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Youth Football Poor Sportsmanship or Not? You Make the Call

What to Do in Poor Sportsmanship Situations When Coaching Youth Football

I heard from a youth football coach recently who wondered if he was the “victim” of poor sportsmanship. It was late in the 4th quarter of a game his team was losing by a score of 20-7. The other team was driving inside his 40 yard line and in the last 45 seconds they used all 3 of their time outs. The last timeout they took was with 8 seconds remaining from his 10 yard line. They scored on the last play of the game on a pass play.

In the handshake line the losing coach calmly asked the opposing coach what the deal was with scoring on the last play of the game and the other coach responded with a mumbled “it was a two score game.” While I can certainly agree with anyone that you want to play to win the game and a two score game is not in the bag until the gun sounds. If the goal is to win the game, simply letting the clock run out would have done the trick. The other team had no timeouts remaining and the opposing coach had a first down when he called the last timeout. I also agree that it’s the job of the defense to stop the offense and there are times when in order to get better you have to try and work on some things, this seemed to be over the line a bit.

This coach wondered if letting the opposing coach know he thought this was unsportsmanlike was the right thing to do or not. I’ve found in these types of situations it’s usually best to smile, shake their hands, tell them good game and move on. Most adults that have poor attitudes and bad manners when it comes to sportsmanship simply aren’t going to change their minds via a talk from an opposing coach.

All you can do is take care of, prepare and do the best you can with your team. Let him worry about his team, you aren’t going to change his heart or mind with a heated exchange in the handshake line. Those type of exchanges do nothing to help him or your team and you come off as a sore loser.

Some people hold grudges and think that the way to show someone like this is to do the very same thing back to that coach when you have the chance. They feel by having the very same thing done to them, the coach will see the “error of his ways”, repent and change his approach. Doing something like that only emboldens this type of coach. He now thinks everyone does it and that it is perfectly fine to continue with that way of doing things.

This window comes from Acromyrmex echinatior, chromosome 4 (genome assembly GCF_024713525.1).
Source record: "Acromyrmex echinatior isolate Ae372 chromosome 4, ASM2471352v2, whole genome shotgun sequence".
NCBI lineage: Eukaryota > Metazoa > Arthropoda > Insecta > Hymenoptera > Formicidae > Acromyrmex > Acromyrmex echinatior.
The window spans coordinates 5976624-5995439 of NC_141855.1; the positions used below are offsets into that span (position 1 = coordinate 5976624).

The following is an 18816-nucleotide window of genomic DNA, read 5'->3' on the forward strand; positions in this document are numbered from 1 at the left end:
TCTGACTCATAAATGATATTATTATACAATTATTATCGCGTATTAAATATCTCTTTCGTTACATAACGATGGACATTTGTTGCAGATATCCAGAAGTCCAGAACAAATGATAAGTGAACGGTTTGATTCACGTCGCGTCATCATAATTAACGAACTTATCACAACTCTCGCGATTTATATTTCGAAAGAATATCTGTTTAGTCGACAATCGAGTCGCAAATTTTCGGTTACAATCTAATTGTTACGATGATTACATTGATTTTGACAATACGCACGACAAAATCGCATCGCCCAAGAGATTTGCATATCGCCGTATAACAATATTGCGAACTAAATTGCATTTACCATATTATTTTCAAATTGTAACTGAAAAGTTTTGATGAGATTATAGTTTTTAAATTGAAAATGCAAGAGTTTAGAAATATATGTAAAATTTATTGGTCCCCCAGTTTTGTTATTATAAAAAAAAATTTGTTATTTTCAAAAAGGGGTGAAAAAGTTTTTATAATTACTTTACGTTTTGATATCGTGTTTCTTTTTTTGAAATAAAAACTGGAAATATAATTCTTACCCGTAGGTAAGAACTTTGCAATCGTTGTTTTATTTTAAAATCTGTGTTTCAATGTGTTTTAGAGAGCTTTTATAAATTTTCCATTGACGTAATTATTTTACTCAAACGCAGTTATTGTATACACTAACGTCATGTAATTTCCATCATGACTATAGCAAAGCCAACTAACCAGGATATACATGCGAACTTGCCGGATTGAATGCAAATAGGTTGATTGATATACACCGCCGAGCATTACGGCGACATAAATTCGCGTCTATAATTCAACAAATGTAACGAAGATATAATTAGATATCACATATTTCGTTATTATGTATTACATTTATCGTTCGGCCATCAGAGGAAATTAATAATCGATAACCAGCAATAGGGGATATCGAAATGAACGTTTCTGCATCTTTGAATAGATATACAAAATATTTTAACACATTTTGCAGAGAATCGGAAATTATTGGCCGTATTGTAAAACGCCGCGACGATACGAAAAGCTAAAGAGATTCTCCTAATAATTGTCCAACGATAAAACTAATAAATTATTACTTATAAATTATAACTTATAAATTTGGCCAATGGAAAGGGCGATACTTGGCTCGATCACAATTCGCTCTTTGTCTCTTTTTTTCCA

The only thing I have seen work a few times is setting a different example. A few years ago we played an out-state team that had often times won games by 50 plus-0 scores. We had them 35-0 in the first quarter as we were both running rapid pace no-huddle offenses. We let off the gas and the final score was just 49-14. They knew the score could have been much worse and thanked us profusely for not pouring it on. After that game they got together as a coaching staff and reevaluated how they were going to approach blow-out games. They let me know later in the season that their kids and coaching staff learned a lesson about compassion from us. They subbed kids in more liberally and called plays they thought had little chance of success and slowed the pace down when they got up by 3-4 scores. For the first time in a number of seasons they didn’t score more than 50 points in a game that season. They felt that while they scored fewer points they had a much more enjoyable season.

If you are faced with a situation you feel is unsportsmanlike, take a deep breath and think how you are going to be viewed by your players, coaches and parents if you create as scene. Worry about your team and the example you set, that is the only way you are probably going to change the heart and mind of an opposing youth football coach.

Copyright 2011 Cisar Management, all rights reserved. This article may be republished but only if this paragraph and link are included. //winningyouthfootball.com

 

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10 Comments

  1. Robert

    I can see this from both sides as I coach myself.. but from a Pop Warner point of view.. I would not run up the score if I could run out the clock without scoring even if I was up and had the 2nd team in and they have not scored all season

    Reply
  2. Jason

    Dave, I see where you are coming from on the issue of running up the score. However, consider this: You and many other coaches (myself included)constantly emphasize the importance of playing 100% until the clock says 0:00, so to me, it is contradictory to then “take our foot off the gas” just because we might be dismantling the other team.

    I believe our #1 priority as coaches is the safety of our players and our opponent’s players.

    Our 2nd priority as coaches is to help OUR players become the best that they can be, and part of that is teaching them to play 100%, no matter what the score-“Up by 50, down by 50, all out til the clock says 0:00” is my motto. You cannot tell them that when they are losing by a lot and then tell them to take their foot off the gas when they are winning by a lot, that is not fair to them and it makes no sense. If a few other teams get demolished in the process, that is too bad, maybe it will be a catalyst to have those coaches removed and get better coaching that every football player deserves to have.